Ig alpha-1 chain C region is a protein that in humans is encoded by the IGHA1gene. Ig alpha-1 chain C region is a part of Immunoglobulin A, an antibody that plays a critical role in immune function in the mucous membranes. IgA shows the same typical structure of other antibody classes, with two heavy chains and two light chains, and four distinct domains: one variable region, and three variable regions. As a major class of immunoglobulin in body secretions, IgA plays a role in defending against infection, as well as preventing the access of foreign antigens to the immunologic system.
IGHA1 was first described in detail in 1975, when the primary structure (the amino acid sequence) of IgA was elucidated through the sequencing of tryptic and chymotryptic peptides. Similarly, the primary sequence was determined independently for the alpha-2 chain of the protein in 1979. Complete nucleotide sequences for the alpha-1 heavy chain constant region and the allelic alpha-2 heavy chain regions were published in 1984, and showed the genes were contained in three exons, each of which encodes a single region of the protein domain.
The genes encoding IGHA1 are found on human chromosome 14. The sequence encoding IGHA1 is 1,497 nucleotides long and is found between loci 105,707,168 and 105,708,664. The annotated chromosome location is also given as 14q32.33.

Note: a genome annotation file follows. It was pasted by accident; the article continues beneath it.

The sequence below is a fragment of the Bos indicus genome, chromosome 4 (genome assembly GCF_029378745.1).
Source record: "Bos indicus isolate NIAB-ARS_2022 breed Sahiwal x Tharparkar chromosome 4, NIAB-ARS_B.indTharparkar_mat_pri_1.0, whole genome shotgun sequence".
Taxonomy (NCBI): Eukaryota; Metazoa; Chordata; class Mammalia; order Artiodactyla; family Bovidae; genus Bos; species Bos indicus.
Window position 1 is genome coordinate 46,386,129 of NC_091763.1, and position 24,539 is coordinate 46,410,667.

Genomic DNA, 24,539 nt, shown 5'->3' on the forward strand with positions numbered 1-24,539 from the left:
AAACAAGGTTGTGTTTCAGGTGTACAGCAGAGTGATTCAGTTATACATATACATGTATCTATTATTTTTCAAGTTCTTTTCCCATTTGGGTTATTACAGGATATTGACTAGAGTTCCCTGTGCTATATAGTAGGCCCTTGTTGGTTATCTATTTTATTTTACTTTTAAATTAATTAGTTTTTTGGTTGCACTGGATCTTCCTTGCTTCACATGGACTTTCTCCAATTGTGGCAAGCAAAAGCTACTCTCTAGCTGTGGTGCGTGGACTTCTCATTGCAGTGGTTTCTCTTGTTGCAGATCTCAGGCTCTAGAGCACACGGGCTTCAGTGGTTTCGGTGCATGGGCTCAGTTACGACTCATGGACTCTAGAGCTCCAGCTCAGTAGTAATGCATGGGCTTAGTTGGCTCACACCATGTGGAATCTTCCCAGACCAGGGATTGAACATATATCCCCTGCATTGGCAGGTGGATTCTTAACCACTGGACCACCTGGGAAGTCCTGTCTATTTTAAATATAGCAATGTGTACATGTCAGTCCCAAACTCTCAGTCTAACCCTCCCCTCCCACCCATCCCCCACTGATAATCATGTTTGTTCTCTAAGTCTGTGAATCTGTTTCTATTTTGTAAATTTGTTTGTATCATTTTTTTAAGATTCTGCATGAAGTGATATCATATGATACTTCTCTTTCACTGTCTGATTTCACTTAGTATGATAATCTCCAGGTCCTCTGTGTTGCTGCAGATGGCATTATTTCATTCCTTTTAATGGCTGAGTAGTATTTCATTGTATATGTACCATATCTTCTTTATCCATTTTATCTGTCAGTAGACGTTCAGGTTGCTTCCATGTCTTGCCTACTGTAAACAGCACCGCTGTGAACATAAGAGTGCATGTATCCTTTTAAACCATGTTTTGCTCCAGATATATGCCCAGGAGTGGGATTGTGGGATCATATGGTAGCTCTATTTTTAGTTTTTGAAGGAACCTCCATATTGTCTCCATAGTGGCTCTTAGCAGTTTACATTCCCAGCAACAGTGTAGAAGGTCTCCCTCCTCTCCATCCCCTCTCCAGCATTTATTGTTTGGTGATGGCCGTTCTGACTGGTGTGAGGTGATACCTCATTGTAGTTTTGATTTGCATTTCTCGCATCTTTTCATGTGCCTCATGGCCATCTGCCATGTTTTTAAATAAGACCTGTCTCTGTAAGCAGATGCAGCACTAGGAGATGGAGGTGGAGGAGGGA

The Ig alpha-1 chain C region is contained on the first of the constant regions of IgA, and is composed of an amino acid sequence 353 residues long. The secondary structure contained within this region is dominated by beta strands, which define four antiparallel beta sheets. These antiparallel beta-sheets are then sandwiched to form two beta-sandwiches, a typical tertiary structure of the immunoglobulin fold class. The two beta sheets that comprise each beta-sandwich are joined by an alpha helix on one side. These alpha helices define the binding site for this protein, with the binding site incorporating one antiparallel beta strand on either side of the helix. In addition to the binding sites, the opposite side of the beta-sandwich is connected by a series of loops, which define a hypervariable loop system, that may have a role in determining the specificity of an interaction between IgA and an antigen.
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